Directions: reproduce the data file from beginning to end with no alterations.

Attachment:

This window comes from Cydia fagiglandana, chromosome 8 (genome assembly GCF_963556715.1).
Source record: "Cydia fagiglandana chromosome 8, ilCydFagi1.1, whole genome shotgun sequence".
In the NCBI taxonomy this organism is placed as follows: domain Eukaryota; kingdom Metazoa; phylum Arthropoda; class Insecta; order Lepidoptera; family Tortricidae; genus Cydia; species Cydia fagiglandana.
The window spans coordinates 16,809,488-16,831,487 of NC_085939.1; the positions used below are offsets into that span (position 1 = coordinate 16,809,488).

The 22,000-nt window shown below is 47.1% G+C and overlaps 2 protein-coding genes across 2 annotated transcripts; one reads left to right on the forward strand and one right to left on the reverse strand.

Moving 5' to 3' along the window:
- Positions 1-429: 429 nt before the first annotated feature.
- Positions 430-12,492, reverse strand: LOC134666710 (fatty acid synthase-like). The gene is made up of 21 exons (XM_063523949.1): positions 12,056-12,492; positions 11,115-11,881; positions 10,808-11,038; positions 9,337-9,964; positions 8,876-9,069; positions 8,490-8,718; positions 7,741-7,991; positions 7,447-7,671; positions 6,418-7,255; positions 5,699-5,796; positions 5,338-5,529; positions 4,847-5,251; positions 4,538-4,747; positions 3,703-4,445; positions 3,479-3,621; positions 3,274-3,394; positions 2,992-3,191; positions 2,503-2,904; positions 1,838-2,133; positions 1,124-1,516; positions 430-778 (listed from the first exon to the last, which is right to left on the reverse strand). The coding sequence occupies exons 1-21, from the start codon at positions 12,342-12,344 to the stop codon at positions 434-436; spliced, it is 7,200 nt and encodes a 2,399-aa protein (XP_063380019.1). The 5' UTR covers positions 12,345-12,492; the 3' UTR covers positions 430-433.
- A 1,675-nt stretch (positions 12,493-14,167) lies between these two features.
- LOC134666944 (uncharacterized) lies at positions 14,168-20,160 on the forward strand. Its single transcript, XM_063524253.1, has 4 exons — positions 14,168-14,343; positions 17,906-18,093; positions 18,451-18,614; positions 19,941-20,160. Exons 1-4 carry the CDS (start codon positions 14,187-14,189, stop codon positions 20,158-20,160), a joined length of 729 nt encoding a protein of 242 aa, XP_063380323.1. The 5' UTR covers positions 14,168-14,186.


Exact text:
This window comes from Cydia fagiglandana, chromosome 8 (genome assembly GCF_963556715.1).
Source record: "Cydia fagiglandana chromosome 8, ilCydFagi1.1, whole genome shotgun sequence".
In the NCBI taxonomy this organism is placed as follows: domain Eukaryota; kingdom Metazoa; phylum Arthropoda; class Insecta; order Lepidoptera; family Tortricidae; genus Cydia; species Cydia fagiglandana.
The window spans coordinates 16,809,488-16,831,487 of NC_085939.1; the positions used below are offsets into that span (position 1 = coordinate 16,809,488).

The 22,000-nt window shown below is 47.1% G+C and overlaps 2 protein-coding genes across 2 annotated transcripts; one reads left to right on the forward strand and one right to left on the reverse strand.

Moving 5' to 3' along the window:
- Positions 1-429: 429 nt before the first annotated feature.
- Positions 430-12,492, reverse strand: LOC134666710 (fatty acid synthase-like). The gene is made up of 21 exons (XM_063523949.1): positions 12,056-12,492; positions 11,115-11,881; positions 10,808-11,038; positions 9,337-9,964; positions 8,876-9,069; positions 8,490-8,718; positions 7,741-7,991; positions 7,447-7,671; positions 6,418-7,255; positions 5,699-5,796; positions 5,338-5,529; positions 4,847-5,251; positions 4,538-4,747; positions 3,703-4,445; positions 3,479-3,621; positions 3,274-3,394; positions 2,992-3,191; positions 2,503-2,904; positions 1,838-2,133; positions 1,124-1,516; positions 430-778 (listed from the first exon to the last, which is right to left on the reverse strand). The coding sequence occupies exons 1-21, from the start codon at positions 12,342-12,344 to the stop codon at positions 434-436; spliced, it is 7,200 nt and encodes a 2,399-aa protein (XP_063380019.1). The 5' UTR covers positions 12,345-12,492; the 3' UTR covers positions 430-433.
- A 1,675-nt stretch (positions 12,493-14,167) lies between these two features.
- LOC134666944 (uncharacterized) lies at positions 14,168-20,160 on the forward strand. Its single transcript, XM_063524253.1, has 4 exons — positions 14,168-14,343; positions 17,906-18,093; positions 18,451-18,614; positions 19,941-20,160. Exons 1-4 carry the CDS (start codon positions 14,187-14,189, stop codon positions 20,158-20,160), a joined length of 729 nt encoding a protein of 242 aa, XP_063380323.1. The 5' UTR covers positions 14,168-14,186.